Many plants produce caffeine and chemically related stimulants, collectively called xanthines. Examples are coffee, tea, cacao, yerba maté, cola, guaraná, and guayusa. The major xanthine in coffee is caffeine, in tea theophylline, and in cacao theobromine, but the physiological effects of these are more similar than different. Yet the stimulation that people feel from tea is not the same as that of coffee and other xanthine-containing beverages. Coffee makes many of us feel “wired” or “jangly,” followed by a crash when it wears off. Although research has documented a number of health benefits of coffee, it can irritate the stomach and bladder, cause irregular heartbeats and anxiety, and interfere with sleep. And many coffee drinkers are physically addicted; they experience intense headaches and other withdrawal symptoms when they don’t have it. Tea certainly promotes wakefulness, but most tea drinkers find it causes “relaxed alertness” rather than jangling stimulation. Physical addiction to tea is rare.
Why the difference? Probably, both pharmacological and cultural factors are involved. In addition to xanthines, coffee and tea contain other active compounds — and not the same ones. For example, chlorogenic acid in coffee can be a stomach irritant. L-theanine, an amino acid unique to tea, may modify tea’s stimulant effect; it promotes relaxation without sedation. Pharmacology aside, coffee and tea have quite different cultural associations. Coffee helps you get up and go. It is the beverage of choice for busy people and for those who like to surf the Internet in coffeehouses with free Wi-Fi. (In the 18th century, shortly after it came to Europe, coffeehouses appeared in many cities; they were centers of animated conversation and radical politics.) In contrast, the culture of tea has been strongly influenced by Buddhism. Tea is a beverage to be enjoyed in quiet, relaxing settings. It is associated with the contemplative life. Sharing tea strengthens social bonds and a connection with nature.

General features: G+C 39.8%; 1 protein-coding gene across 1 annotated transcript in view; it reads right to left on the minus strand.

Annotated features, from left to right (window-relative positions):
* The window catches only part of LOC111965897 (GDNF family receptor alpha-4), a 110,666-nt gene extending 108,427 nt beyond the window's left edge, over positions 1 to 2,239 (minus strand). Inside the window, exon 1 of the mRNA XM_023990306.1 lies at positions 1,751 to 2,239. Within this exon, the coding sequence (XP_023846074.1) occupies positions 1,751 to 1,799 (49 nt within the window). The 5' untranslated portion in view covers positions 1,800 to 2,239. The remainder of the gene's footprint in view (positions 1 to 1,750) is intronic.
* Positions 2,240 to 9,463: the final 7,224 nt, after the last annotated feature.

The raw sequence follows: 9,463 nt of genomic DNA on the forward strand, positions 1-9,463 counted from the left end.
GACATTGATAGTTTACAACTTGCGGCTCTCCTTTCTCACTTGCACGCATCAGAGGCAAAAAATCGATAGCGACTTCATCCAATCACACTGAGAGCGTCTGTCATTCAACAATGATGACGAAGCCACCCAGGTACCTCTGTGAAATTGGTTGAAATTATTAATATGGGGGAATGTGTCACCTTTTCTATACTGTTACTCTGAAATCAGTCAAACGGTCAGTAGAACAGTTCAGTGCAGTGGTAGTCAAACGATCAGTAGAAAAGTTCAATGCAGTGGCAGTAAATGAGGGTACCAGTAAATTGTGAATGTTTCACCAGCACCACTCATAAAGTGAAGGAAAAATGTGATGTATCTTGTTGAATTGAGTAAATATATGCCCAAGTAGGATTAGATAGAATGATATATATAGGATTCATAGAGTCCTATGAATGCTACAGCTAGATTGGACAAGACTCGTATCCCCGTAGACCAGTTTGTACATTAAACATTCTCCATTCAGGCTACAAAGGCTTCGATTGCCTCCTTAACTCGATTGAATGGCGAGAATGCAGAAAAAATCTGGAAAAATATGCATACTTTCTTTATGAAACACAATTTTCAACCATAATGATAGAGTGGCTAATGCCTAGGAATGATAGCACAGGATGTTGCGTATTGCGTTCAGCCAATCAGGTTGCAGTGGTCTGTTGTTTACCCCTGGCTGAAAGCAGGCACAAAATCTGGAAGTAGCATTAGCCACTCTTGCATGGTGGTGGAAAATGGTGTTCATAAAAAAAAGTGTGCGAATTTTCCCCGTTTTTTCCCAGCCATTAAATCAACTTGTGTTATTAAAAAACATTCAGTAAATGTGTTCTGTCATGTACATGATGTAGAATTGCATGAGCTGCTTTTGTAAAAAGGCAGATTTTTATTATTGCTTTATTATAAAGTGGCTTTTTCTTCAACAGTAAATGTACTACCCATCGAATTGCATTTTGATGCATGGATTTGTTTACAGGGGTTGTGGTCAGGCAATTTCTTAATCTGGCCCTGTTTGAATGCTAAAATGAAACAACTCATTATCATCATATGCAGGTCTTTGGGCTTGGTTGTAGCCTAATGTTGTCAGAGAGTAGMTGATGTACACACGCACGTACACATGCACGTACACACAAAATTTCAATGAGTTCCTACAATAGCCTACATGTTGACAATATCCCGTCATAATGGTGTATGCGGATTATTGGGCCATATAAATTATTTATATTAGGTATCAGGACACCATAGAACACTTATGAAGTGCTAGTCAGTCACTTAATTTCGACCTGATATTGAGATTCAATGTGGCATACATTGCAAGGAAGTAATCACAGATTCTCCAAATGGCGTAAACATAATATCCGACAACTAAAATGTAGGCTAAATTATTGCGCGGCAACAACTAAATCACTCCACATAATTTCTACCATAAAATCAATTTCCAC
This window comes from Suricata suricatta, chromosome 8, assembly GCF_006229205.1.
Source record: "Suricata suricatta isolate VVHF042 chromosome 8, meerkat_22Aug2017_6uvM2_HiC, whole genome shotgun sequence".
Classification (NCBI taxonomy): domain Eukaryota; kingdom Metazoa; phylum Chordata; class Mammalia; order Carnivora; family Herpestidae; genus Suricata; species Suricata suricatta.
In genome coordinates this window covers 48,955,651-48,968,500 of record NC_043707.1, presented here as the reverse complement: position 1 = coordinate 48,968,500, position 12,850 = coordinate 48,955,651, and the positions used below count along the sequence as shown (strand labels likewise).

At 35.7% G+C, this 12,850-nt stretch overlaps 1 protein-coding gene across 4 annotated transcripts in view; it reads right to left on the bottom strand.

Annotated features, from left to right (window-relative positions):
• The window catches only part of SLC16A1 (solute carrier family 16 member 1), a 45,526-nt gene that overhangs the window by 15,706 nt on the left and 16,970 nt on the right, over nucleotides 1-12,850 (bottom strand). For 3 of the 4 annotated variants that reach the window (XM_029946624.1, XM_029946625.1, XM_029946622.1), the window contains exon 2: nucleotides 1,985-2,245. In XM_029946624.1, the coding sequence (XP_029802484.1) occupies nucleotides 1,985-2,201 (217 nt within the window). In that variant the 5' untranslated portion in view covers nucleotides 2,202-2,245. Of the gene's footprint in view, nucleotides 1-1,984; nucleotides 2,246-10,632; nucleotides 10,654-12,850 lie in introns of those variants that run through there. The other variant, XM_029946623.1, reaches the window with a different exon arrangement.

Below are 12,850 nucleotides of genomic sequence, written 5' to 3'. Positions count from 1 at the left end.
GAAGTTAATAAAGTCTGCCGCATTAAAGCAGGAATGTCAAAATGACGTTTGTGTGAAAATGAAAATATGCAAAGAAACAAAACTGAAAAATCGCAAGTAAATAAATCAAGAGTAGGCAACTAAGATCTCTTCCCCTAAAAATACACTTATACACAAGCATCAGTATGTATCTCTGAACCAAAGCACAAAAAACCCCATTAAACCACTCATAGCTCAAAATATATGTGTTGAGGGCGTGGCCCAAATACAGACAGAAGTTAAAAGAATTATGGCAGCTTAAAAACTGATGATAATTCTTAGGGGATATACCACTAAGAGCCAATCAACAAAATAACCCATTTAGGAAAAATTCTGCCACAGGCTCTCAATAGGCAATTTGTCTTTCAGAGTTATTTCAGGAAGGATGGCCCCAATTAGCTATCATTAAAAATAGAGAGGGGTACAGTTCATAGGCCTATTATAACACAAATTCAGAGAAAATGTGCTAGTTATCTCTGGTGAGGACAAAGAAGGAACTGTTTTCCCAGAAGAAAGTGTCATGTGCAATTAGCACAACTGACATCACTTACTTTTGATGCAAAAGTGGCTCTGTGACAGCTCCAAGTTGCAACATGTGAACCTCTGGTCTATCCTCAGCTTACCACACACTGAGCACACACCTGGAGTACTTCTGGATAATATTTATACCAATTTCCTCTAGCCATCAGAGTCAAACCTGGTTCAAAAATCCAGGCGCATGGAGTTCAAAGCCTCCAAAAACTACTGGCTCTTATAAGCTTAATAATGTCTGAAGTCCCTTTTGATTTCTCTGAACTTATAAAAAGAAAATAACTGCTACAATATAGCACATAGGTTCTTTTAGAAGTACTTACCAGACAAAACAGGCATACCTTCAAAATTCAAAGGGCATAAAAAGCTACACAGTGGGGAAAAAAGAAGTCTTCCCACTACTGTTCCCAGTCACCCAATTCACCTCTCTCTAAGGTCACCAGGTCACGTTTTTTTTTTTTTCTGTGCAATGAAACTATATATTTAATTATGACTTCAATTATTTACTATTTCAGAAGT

It is impossible to say how much these cultural differences between coffee and tea influence the quality of their stimulant effects — probably a lot. In any case, we feel that the growing popularity of tea in North America is a good thing, a corrective for the frenzied pace of life here. It goes without saying that we believe it is better to get your lift from tea rather than from cola, energy drinks, and other heavily sweetened caffeinated beverages. All of those contribute to the epidemics of obesity and type 2 diabetes occurring here, especially in young people.
Of all the forms of tea available, matcha is our absolute favorite. It is the quintessential expression of the culture of tea. And it stimulates in just the right way.